The system memory includes read only memory (ROM) 124 and random access memory (RAM) 125. A basic input/output system (BIOS) 126, containing the basic routines that help to transfer information between elements within the personal computer 120, such as during start-up, is stored in ROM 124. The personal computer 120 further includes a hard disk drive 127 for reading from and writing to a hard disk, not shown, a magnetic disk drive 128 for reading from or writing to a removable magnetic disk 129, and an optical disk drive 30 for reading from or writing to a removable optical disk 131 such as a CD ROM or other optical media. The hard disk drive 127, magnetic disk drive 128, and optical disk drive 130 are connected to the system bus 123 by a hard disk drive interface 132, a magnetic disk drive interface 133, and an optical drive interface 134, respectively. The drives and their associated computer-readable media provide nonvolatile storage of computer readable instructions, data structures, program modules and other data for the personal computer 120. Although the exemplary environment described herein employs a hard disk, a removable magnetic disk 129 and a removable optical disk 131, it should be appreciated by those skilled in the art that other types of computer-readable media which can store data that is accessible by a computer, such as magnetic cassettes, flash memory cards, digital versatile disks, Bernoulli cartridges, random access memories (RAMs), read only memories (ROM), and the like, may also be used in the exemplary operating environment.

A number of program modules may be stored on the hard disk, magnetic disk 129, optical disk 131, ROM 124 or RAM 125, including an operating system 135, one or more application programs 136, other program modules 137, and program data 138. A user may enter commands and information into the personal computer 120 through input devices such as a keyboard 140 and pointing device 142. Other input devices (not shown) may include a microphone, joystick, game pad, satellite dish, scanner, or the like. These and other input devices are often connected to the processing unit 121 through a serial port interface 146 that is coupled to the system bus, but may be connected by other interfaces, such as a parallel port, game port or a universal serial bus (USB). A monitor 147 or other type of display device is also connected to the system bus 123 via an interface, such as a video adapter 148. One or more speakers 157 are also connected to the system bus 123 via an interface, such as an audio adapter 156. In addition to the monitor and speakers, personal computers typically include other peripheral output devices (not shown), such as printers.

The personal computer 120 operates in a networked environment using logical connections to one or more remote computers, such as remote computers 149 and 160. Each remote computer 149 or 160 may be another personal computer, a server, a router, a network PC, a peer device or other common network node, and typically includes many or all of the elements described above relative to the personal computer 320, although only a memory storage device 150 or 161 has been illustrated in FIG. 1. The logical connections depicted in FIG. 1 include a local area network (LAN) 151 and a wide area network (WAN) 152. Such networking environments are commonplace in offices, enterprise-wide computer networks, intranets and the Internet. As depicted in FIG. 1, the remote computer 160 communicates with the personal computer 120 via the local area network 151. The remote computer 149 communicates with the personal computer 120 via the wide area network 152.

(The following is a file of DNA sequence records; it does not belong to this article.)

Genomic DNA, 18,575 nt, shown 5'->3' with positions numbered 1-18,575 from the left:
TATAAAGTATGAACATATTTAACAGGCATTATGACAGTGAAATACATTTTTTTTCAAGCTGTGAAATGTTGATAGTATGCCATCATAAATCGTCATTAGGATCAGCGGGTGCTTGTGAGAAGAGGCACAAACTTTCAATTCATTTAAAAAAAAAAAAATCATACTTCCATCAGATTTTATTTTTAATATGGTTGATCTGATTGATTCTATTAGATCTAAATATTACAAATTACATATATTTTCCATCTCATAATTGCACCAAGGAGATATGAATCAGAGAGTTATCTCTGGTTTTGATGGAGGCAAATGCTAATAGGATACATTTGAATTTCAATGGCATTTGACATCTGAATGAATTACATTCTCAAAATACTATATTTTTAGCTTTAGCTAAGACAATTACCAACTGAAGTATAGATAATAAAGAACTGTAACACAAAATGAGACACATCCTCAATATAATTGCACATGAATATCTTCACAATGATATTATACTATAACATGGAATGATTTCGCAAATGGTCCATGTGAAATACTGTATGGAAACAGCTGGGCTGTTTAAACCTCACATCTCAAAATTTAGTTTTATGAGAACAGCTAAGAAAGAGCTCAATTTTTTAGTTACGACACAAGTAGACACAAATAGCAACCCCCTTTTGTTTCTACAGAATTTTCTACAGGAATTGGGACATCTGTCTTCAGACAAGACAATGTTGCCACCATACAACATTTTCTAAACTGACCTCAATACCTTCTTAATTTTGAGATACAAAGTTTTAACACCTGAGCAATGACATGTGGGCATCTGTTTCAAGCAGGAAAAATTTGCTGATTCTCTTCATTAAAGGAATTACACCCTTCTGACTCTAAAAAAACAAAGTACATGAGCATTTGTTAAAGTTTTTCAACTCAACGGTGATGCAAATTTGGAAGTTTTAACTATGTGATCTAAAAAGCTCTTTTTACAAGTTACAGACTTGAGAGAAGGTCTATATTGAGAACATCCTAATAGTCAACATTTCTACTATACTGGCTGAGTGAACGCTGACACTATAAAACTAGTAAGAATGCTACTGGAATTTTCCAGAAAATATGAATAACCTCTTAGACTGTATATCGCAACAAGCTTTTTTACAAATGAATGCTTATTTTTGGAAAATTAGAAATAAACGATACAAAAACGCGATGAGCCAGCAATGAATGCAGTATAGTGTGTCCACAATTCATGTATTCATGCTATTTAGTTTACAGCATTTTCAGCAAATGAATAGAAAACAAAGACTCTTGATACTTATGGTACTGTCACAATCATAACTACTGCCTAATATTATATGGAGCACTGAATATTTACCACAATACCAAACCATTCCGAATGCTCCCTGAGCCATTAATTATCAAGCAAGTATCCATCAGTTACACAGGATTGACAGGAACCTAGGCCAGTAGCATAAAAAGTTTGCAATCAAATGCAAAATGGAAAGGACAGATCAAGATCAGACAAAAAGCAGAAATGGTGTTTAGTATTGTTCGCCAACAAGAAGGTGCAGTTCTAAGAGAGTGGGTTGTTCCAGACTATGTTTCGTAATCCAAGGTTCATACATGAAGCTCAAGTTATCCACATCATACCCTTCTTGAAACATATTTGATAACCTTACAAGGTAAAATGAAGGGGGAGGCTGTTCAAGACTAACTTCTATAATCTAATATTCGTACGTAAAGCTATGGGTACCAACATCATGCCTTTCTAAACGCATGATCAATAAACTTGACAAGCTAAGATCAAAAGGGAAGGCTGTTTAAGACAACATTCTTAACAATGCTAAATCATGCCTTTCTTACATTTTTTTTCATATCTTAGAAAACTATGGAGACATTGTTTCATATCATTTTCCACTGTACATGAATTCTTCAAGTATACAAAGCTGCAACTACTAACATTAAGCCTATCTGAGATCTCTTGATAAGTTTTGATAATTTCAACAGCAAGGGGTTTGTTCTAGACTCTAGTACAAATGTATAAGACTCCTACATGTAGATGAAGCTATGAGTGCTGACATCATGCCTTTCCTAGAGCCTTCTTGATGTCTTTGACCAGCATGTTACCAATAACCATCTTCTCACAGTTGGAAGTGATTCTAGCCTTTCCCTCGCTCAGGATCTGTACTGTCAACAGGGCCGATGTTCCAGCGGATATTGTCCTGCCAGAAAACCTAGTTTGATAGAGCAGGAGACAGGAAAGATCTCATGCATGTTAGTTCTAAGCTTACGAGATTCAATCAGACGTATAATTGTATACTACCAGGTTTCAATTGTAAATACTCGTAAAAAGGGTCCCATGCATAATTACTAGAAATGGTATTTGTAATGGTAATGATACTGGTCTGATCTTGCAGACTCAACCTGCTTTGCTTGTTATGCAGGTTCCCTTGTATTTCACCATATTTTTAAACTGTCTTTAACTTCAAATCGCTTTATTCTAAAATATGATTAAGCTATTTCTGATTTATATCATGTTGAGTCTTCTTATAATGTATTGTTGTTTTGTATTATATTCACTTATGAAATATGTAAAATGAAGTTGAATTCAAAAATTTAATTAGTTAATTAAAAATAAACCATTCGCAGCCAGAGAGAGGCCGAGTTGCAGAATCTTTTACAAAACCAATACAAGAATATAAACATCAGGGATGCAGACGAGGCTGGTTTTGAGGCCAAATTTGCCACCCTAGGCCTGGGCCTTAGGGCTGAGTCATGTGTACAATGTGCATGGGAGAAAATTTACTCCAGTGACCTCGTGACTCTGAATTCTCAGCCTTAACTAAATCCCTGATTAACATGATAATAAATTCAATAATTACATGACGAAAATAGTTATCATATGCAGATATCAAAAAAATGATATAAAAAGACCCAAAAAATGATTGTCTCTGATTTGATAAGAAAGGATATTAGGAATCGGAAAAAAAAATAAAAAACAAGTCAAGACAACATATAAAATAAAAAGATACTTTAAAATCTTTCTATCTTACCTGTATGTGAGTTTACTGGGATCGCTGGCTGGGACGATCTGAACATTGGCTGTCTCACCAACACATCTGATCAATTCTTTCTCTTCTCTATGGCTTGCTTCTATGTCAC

When used in a LAN networking environment, the personal computer 120 is connected to the local network 151 through a network interface or adapter 153. When used in a WAN networking environment, the personal computer 120 typically includes a modem 154 or other means for establishing communications over the wide area network 152, such as the Internet. The modem 154, which may be internal or external, is connected to the system bus 123 via the serial port interface 146. In a networked environment, program modules depicted relative to the personal computer 120, or portions thereof, may be stored in the remote memory storage device. It will be appreciated that the network connections shown are exemplary and other means of establishing a communications link between the computers may be used.

FIG. 2 illustrates an exemplary architecture of a networked computer system in which aspects of an in-browser photo editing application may be practiced. The computer network 216 may be a local area network 151 (FIG. 1), a wide area network 152 (FIG. 1), or a combination of networks that allow the server computer 204 to communicate with remote computers, such as the remote server computer 218, either directly or indirectly. The server computer 204 and the remote server computer 218 are typically similar to the personal computer 120 depicted in FIG. 1 and discussed above.

Such a computer network 216 allows for the sending and receiving of data associated with digital images that may be used with an in-browser photo editing system. Such data may be stored in a database 250 on a server computer 204. This data may be updated, assimilated and/or altered according to additional data sent and received to and from various other computers in the computer network such as server computer 218 and client computers 214 and 254.